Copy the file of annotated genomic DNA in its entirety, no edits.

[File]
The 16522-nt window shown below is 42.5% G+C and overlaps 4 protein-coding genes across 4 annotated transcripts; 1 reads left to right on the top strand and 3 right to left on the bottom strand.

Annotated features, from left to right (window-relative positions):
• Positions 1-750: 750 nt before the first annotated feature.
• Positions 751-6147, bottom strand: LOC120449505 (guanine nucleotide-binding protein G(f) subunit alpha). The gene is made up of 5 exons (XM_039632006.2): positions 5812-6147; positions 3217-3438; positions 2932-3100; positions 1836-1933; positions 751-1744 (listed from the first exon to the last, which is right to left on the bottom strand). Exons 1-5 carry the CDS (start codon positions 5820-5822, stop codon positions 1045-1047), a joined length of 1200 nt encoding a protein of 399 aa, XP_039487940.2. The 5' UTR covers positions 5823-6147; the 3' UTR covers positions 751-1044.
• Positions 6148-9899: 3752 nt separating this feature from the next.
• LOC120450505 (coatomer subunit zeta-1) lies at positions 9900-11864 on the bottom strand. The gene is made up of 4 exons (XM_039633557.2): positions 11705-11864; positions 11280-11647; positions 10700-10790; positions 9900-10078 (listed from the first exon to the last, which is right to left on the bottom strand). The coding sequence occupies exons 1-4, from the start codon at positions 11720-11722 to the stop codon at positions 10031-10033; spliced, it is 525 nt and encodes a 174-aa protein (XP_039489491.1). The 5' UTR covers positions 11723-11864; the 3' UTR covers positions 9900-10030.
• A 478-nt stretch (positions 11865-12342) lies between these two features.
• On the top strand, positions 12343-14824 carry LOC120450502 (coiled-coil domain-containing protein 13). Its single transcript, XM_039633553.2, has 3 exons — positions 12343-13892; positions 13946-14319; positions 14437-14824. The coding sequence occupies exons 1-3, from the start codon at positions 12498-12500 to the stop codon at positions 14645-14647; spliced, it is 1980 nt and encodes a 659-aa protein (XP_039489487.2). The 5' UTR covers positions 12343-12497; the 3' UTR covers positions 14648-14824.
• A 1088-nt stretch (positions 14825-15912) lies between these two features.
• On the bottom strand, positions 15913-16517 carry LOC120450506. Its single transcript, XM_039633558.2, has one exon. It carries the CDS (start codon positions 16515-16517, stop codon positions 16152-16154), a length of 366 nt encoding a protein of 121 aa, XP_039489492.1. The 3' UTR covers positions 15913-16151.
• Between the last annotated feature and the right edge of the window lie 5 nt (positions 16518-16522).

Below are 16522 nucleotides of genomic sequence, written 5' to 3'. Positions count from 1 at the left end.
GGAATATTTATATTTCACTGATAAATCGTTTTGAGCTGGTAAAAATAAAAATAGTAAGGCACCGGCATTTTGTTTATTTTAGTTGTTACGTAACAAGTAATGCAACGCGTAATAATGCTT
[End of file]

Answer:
The 16522-nt window shown below is 42.5% G+C and overlaps 4 protein-coding genes across 4 annotated transcripts; 1 reads left to right on the top strand and 3 right to left on the bottom strand.

Annotated features, from left to right (window-relative positions):
• Positions 1-750: 750 nt before the first annotated feature.
• Positions 751-6147, bottom strand: LOC120449505 (guanine nucleotide-binding protein G(f) subunit alpha). The gene is made up of 5 exons (XM_039632006.2): positions 5812-6147; positions 3217-3438; positions 2932-3100; positions 1836-1933; positions 751-1744 (listed from the first exon to the last, which is right to left on the bottom strand). Exons 1-5 carry the CDS (start codon positions 5820-5822, stop codon positions 1045-1047), a joined length of 1200 nt encoding a protein of 399 aa, XP_039487940.2. The 5' UTR covers positions 5823-6147; the 3' UTR covers positions 751-1044.
• Positions 6148-9899: 3752 nt separating this feature from the next.
• LOC120450505 (coatomer subunit zeta-1) lies at positions 9900-11864 on the bottom strand. The gene is made up of 4 exons (XM_039633557.2): positions 11705-11864; positions 11280-11647; positions 10700-10790; positions 9900-10078 (listed from the first exon to the last, which is right to left on the bottom strand). The coding sequence occupies exons 1-4, from the start codon at positions 11720-11722 to the stop codon at positions 10031-10033; spliced, it is 525 nt and encodes a 174-aa protein (XP_039489491.1). The 5' UTR covers positions 11723-11864; the 3' UTR covers positions 9900-10030.
• A 478-nt stretch (positions 11865-12342) lies between these two features.
• On the top strand, positions 12343-14824 carry LOC120450502 (coiled-coil domain-containing protein 13). Its single transcript, XM_039633553.2, has 3 exons — positions 12343-13892; positions 13946-14319; positions 14437-14824. The coding sequence occupies exons 1-3, from the start codon at positions 12498-12500 to the stop codon at positions 14645-14647; spliced, it is 1980 nt and encodes a 659-aa protein (XP_039489487.2). The 5' UTR covers positions 12343-12497; the 3' UTR covers positions 14648-14824.
• A 1088-nt stretch (positions 14825-15912) lies between these two features.
• On the bottom strand, positions 15913-16517 carry LOC120450506. Its single transcript, XM_039633558.2, has one exon. It carries the CDS (start codon positions 16515-16517, stop codon positions 16152-16154), a length of 366 nt encoding a protein of 121 aa, XP_039489492.1. The 3' UTR covers positions 15913-16151.
• Between the last annotated feature and the right edge of the window lie 5 nt (positions 16518-16522).

Below are 16522 nucleotides of genomic sequence, written 5' to 3'. Positions count from 1 at the left end.
GGAATATTTATATTTCACTGATAAATCGTTTTGAGCTGGTAAAAATAAAAATAGTAAGGCACCGGCATTTTGTTTATTTTAGTTGTTACGTAACAAGTAATGCAACGCGTAATAATGCTT